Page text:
Contact4074 Biomedical Science Tower 3
EducationPhD, University of Washington (1991)
Research in my lab focuses on three principal questions: 1) What functions do the basal ganglia subserve in the healthy brain? 2) What pathophysiologic processes underlie the signs of basal ganglia-related disorders? 3) How does deep brain stimulation (DBS) work to alleviate symptoms in disorders such as Parkinson's disease and dystonia?
For most of us reaching to grasp an object seems an almost effortless task, despite the profound difficulty of the underlying control problems. The central network that solves this problem includes regions of cortex, the basal ganglia, cerebellum, and thalamus. One goal of my research is to tease apart the relative roles of the basal ganglia and motor cortices in learning and controlling skillful arm movements. In recent results we found, contrary to expectation, that the basal ganglia circuit is not necessary for the execution of well-learned motor sequences. We plan to extend this work to test basal ganglia roles in several forms of motor learning (i.e., sequence learning and adaptation).
Pathology within the basal ganglia, such as the degeneration of dopamine cells in Parkinson's disease, leads to distinct disorders of movement. Another central theme in my research is to understand the physiologic mechanisms that lead from local pathology to specific behavioral impairments (i.e., parkinsonian akinesia, bradykinesia and rigidity). We are currently testing hypotheses concerning roles of the motor cortices in these parkinsonian signs.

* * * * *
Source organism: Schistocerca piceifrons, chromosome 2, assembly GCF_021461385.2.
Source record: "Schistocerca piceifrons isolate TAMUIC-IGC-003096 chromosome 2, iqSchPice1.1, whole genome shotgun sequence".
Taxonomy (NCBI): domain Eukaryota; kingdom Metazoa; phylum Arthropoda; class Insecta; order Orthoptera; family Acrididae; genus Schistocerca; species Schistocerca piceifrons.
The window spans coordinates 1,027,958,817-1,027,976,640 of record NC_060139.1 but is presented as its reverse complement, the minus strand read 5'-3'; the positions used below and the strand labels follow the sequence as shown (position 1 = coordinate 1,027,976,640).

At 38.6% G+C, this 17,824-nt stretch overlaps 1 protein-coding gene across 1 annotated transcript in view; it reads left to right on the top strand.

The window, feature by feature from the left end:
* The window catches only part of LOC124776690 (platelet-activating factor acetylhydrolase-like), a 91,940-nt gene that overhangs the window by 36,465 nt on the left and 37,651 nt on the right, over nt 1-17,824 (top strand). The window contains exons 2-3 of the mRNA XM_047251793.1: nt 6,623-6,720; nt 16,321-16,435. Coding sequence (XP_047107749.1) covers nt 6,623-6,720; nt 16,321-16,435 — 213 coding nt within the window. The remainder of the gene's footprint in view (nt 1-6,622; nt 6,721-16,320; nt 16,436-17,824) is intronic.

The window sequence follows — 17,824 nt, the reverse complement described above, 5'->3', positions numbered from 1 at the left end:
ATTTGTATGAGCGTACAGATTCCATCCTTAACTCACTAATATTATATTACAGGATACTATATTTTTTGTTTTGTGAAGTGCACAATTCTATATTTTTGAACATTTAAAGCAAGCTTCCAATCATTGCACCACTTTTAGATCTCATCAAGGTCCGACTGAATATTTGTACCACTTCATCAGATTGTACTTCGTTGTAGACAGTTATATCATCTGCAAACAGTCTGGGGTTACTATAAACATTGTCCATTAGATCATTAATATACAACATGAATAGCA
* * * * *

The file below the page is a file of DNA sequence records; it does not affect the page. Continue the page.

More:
High frequency electrical stimulation through electrodes implanted deep in the brain (i.e., Deep Brain Stimulation, DBS) is a highly effective therapy for several medically intractable disorders. Despite the growing popularity of DBS, we are only beginning to understand the physiologic mechanisms that mediate its therapeutic effect. An ongoing project investigates the local and network-wide mechanisms of action of DBS with the goal of improving its efficacy.
Projects in my lab typically use a combination of multi-electrode neuronal recording and pharmacologic manipulations of local neuronal activity in awake behaving animals. Most experiments are conducted in non-human primates trained to perform motor tasks. A new effort in the lab will combine functional imaging with single unit recording in behaving non-human primates.
Pasquereau, B. and Turner, R.S. Primary motor cortex of the parkinsonian monkey: Differential effects on the spontaneous activity of pyramidal tract-type neurons. Cerebral Cortex 2010; In press. PMID: 21045003
Turner, R.S. and Desmurget, M. Basal ganglia contributions to motor control: a vigorous tutor. Curr Opin Neurobiol. 2010; In press. PMID: 20850966
Desmurget, M. and Turner, R.S. Motor sequences and the basal ganglia: kinematics, not habits. J Neurosci. 2010; 30:7685-7690. (Highlighted in Faculty of 1000 Neuroscience)
McCairn, K. and Turner, R.S. Deep brain stimulation of the globus pallidus internus in the parkinsonian primate: Local entrainment and suppression of low frequency oscillations. J Neurophysiol. 2009; 101:1941-1960.
Starr, P.A., Kang, G.A., Heath, S., Shimamoto, S. and Turner, R.S. Pallidal neuronal discharge in Huntington's disease: support for selective loss of striatal cells originating the indirect pathway. Exp Neurol. 211:227-33, 2008.
Desmurget, M. and Turner, R.S. Testing basal ganglia motor functions through reversible inactivations in the posterior internal globus pallidus. J Neurophysiol. 99:1057, 2008.
Wu, A.K., McCairn, K., Zada, G., Wu, T. and Turner, R.S. Motor cortex stimulation: Transient benefit in a primate model of Parkinson's Disease. J Neurosurg. 106:695-700, 2007.